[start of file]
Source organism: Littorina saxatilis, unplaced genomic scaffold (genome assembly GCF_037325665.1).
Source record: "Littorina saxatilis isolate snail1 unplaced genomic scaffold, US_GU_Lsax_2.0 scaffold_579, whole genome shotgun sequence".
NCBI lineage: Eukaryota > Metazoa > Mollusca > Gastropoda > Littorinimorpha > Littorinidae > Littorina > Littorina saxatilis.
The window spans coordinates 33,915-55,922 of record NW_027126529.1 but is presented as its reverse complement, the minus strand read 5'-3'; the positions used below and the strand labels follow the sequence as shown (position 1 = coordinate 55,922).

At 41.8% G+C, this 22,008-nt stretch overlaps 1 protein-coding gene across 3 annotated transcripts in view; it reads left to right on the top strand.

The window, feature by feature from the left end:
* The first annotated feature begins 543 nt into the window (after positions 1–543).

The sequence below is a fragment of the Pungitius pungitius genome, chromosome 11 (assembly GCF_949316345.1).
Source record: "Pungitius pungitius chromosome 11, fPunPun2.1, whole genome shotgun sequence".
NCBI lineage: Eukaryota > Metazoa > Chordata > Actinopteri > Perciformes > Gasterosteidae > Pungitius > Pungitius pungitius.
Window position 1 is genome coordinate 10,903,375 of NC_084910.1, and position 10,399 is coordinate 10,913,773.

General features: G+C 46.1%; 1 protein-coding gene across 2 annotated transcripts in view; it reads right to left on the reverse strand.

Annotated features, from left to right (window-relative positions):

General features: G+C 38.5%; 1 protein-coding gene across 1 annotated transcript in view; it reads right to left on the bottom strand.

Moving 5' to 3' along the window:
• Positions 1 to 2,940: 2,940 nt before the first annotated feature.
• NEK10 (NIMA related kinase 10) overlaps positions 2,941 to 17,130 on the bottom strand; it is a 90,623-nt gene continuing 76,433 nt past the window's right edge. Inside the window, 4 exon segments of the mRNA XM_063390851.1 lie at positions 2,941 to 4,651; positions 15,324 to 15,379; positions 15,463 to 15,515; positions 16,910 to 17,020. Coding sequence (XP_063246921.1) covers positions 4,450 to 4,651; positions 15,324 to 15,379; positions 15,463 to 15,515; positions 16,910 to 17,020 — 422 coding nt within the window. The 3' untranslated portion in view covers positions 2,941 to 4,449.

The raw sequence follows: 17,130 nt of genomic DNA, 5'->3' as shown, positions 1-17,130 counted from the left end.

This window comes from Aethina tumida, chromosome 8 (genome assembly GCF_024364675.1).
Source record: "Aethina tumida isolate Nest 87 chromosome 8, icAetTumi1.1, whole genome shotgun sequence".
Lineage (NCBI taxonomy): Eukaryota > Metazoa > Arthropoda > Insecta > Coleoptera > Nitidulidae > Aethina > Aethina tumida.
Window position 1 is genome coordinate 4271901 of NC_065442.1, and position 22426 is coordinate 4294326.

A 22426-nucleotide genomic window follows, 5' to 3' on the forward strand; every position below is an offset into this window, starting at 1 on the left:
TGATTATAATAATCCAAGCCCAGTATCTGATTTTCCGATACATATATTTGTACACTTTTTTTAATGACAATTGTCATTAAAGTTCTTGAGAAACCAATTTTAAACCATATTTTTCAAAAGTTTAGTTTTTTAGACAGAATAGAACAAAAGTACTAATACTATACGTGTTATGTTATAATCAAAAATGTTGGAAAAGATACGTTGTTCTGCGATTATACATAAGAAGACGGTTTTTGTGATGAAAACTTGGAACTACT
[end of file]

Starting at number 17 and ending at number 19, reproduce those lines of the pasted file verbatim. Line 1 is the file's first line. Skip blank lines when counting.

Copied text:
• NEK10 (NIMA related kinase 10) overlaps positions 2,941 to 17,130 on the bottom strand; it is a 90,623-nt gene continuing 76,433 nt past the window's right edge. Inside the window, 4 exon segments of the mRNA XM_063390851.1 lie at positions 2,941 to 4,651; positions 15,324 to 15,379; positions 15,463 to 15,515; positions 16,910 to 17,020. Coding sequence (XP_063246921.1) covers positions 4,450 to 4,651; positions 15,324 to 15,379; positions 15,463 to 15,515; positions 16,910 to 17,020 — 422 coding nt within the window. The 3' untranslated portion in view covers positions 2,941 to 4,449.

The raw sequence follows: 17,130 nt of genomic DNA, 5'->3' as shown, positions 1-17,130 counted from the left end.

This window comes from Aethina tumida, chromosome 8 (genome assembly GCF_024364675.1).